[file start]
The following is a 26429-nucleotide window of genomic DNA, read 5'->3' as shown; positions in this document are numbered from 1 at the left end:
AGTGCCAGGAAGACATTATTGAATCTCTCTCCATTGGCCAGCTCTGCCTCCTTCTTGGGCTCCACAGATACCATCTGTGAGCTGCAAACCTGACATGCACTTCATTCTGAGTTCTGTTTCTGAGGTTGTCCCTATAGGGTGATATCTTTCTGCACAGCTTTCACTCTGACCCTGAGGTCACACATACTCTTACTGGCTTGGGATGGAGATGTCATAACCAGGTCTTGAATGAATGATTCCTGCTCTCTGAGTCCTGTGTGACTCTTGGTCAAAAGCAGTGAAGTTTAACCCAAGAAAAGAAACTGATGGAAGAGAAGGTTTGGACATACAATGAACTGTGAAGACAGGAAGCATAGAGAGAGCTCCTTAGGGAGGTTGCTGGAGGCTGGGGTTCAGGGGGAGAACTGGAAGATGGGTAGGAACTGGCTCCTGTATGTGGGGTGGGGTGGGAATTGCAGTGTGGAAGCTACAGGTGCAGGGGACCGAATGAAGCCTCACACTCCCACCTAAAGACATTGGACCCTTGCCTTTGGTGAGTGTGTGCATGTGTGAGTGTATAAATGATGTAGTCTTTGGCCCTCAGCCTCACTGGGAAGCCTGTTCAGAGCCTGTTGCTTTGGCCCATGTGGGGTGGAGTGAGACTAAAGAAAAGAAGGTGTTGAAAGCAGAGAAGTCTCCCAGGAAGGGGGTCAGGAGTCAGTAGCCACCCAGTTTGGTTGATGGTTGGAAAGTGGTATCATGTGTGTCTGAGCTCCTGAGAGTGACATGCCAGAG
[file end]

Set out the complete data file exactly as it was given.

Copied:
The following is a 26429-nucleotide window of genomic DNA, read 5'->3' as shown; positions in this document are numbered from 1 at the left end:
AGTGCCAGGAAGACATTATTGAATCTCTCTCCATTGGCCAGCTCTGCCTCCTTCTTGGGCTCCACAGATACCATCTGTGAGCTGCAAACCTGACATGCACTTCATTCTGAGTTCTGTTTCTGAGGTTGTCCCTATAGGGTGATATCTTTCTGCACAGCTTTCACTCTGACCCTGAGGTCACACATACTCTTACTGGCTTGGGATGGAGATGTCATAACCAGGTCTTGAATGAATGATTCCTGCTCTCTGAGTCCTGTGTGACTCTTGGTCAAAAGCAGTGAAGTTTAACCCAAGAAAAGAAACTGATGGAAGAGAAGGTTTGGACATACAATGAACTGTGAAGACAGGAAGCATAGAGAGAGCTCCTTAGGGAGGTTGCTGGAGGCTGGGGTTCAGGGGGAGAACTGGAAGATGGGTAGGAACTGGCTCCTGTATGTGGGGTGGGGTGGGAATTGCAGTGTGGAAGCTACAGGTGCAGGGGACCGAATGAAGCCTCACACTCCCACCTAAAGACATTGGACCCTTGCCTTTGGTGAGTGTGTGCATGTGTGAGTGTATAAATGATGTAGTCTTTGGCCCTCAGCCTCACTGGGAAGCCTGTTCAGAGCCTGTTGCTTTGGCCCATGTGGGGTGGAGTGAGACTAAAGAAAAGAAGGTGTTGAAAGCAGAGAAGTCTCCCAGGAAGGGGGTCAGGAGTCAGTAGCCACCCAGTTTGGTTGATGGTTGGAAAGTGGTATCATGTGTGTCTGAGCTCCTGAGAGTGACATGCCAGAG